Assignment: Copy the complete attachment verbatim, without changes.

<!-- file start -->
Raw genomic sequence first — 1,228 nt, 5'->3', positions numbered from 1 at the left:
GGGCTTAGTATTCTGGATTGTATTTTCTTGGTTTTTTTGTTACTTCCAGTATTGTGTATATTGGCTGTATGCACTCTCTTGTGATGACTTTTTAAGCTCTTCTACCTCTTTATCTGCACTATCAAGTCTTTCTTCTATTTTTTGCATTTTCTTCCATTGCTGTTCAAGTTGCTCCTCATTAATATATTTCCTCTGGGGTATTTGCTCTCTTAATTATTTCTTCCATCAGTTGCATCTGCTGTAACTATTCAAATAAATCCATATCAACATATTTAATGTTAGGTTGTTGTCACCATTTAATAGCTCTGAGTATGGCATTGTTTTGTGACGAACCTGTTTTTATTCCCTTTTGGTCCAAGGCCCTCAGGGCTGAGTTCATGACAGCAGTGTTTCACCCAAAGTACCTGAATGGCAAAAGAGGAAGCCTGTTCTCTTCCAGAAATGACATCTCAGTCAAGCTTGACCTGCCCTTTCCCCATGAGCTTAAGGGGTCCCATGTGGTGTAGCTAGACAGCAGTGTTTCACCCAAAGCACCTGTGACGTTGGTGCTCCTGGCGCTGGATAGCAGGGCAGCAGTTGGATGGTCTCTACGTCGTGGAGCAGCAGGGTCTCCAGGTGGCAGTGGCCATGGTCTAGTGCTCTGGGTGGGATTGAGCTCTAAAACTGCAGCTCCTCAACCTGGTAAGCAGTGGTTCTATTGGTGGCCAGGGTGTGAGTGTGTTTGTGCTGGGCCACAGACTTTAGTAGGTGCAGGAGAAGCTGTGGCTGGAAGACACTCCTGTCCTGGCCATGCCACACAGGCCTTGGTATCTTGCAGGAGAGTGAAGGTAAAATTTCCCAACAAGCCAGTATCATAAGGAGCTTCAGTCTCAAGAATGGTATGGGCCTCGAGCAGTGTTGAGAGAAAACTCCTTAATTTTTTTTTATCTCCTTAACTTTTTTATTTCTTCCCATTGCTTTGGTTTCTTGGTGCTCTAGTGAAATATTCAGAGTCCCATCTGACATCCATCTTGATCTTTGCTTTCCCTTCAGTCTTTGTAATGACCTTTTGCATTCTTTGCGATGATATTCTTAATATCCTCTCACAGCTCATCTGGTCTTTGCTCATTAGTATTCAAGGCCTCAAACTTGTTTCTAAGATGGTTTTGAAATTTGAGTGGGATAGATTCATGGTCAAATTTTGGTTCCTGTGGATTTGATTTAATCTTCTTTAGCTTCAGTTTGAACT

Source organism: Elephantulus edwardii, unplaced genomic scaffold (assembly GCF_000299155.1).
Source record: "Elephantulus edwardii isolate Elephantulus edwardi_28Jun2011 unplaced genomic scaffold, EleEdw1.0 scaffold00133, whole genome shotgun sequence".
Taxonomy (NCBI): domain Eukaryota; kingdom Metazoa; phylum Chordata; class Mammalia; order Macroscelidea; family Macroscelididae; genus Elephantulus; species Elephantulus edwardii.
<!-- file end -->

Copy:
Raw genomic sequence first — 1,228 nt, 5'->3', positions numbered from 1 at the left:
GGGCTTAGTATTCTGGATTGTATTTTCTTGGTTTTTTTGTTACTTCCAGTATTGTGTATATTGGCTGTATGCACTCTCTTGTGATGACTTTTTAAGCTCTTCTACCTCTTTATCTGCACTATCAAGTCTTTCTTCTATTTTTTGCATTTTCTTCCATTGCTGTTCAAGTTGCTCCTCATTAATATATTTCCTCTGGGGTATTTGCTCTCTTAATTATTTCTTCCATCAGTTGCATCTGCTGTAACTATTCAAATAAATCCATATCAACATATTTAATGTTAGGTTGTTGTCACCATTTAATAGCTCTGAGTATGGCATTGTTTTGTGACGAACCTGTTTTTATTCCCTTTTGGTCCAAGGCCCTCAGGGCTGAGTTCATGACAGCAGTGTTTCACCCAAAGTACCTGAATGGCAAAAGAGGAAGCCTGTTCTCTTCCAGAAATGACATCTCAGTCAAGCTTGACCTGCCCTTTCCCCATGAGCTTAAGGGGTCCCATGTGGTGTAGCTAGACAGCAGTGTTTCACCCAAAGCACCTGTGACGTTGGTGCTCCTGGCGCTGGATAGCAGGGCAGCAGTTGGATGGTCTCTACGTCGTGGAGCAGCAGGGTCTCCAGGTGGCAGTGGCCATGGTCTAGTGCTCTGGGTGGGATTGAGCTCTAAAACTGCAGCTCCTCAACCTGGTAAGCAGTGGTTCTATTGGTGGCCAGGGTGTGAGTGTGTTTGTGCTGGGCCACAGACTTTAGTAGGTGCAGGAGAAGCTGTGGCTGGAAGACACTCCTGTCCTGGCCATGCCACACAGGCCTTGGTATCTTGCAGGAGAGTGAAGGTAAAATTTCCCAACAAGCCAGTATCATAAGGAGCTTCAGTCTCAAGAATGGTATGGGCCTCGAGCAGTGTTGAGAGAAAACTCCTTAATTTTTTTTTATCTCCTTAACTTTTTTATTTCTTCCCATTGCTTTGGTTTCTTGGTGCTCTAGTGAAATATTCAGAGTCCCATCTGACATCCATCTTGATCTTTGCTTTCCCTTCAGTCTTTGTAATGACCTTTTGCATTCTTTGCGATGATATTCTTAATATCCTCTCACAGCTCATCTGGTCTTTGCTCATTAGTATTCAAGGCCTCAAACTTGTTTCTAAGATGGTTTTGAAATTTGAGTGGGATAGATTCATGGTCAAATTTTGGTTCCTGTGGATTTGATTTAATCTTCTTTAGCTTCAGTTTGAACT

Source organism: Elephantulus edwardii, unplaced genomic scaffold (assembly GCF_000299155.1).
Source record: "Elephantulus edwardii isolate Elephantulus edwardi_28Jun2011 unplaced genomic scaffold, EleEdw1.0 scaffold00133, whole genome shotgun sequence".
Taxonomy (NCBI): domain Eukaryota; kingdom Metazoa; phylum Chordata; class Mammalia; order Macroscelidea; family Macroscelididae; genus Elephantulus; species Elephantulus edwardii.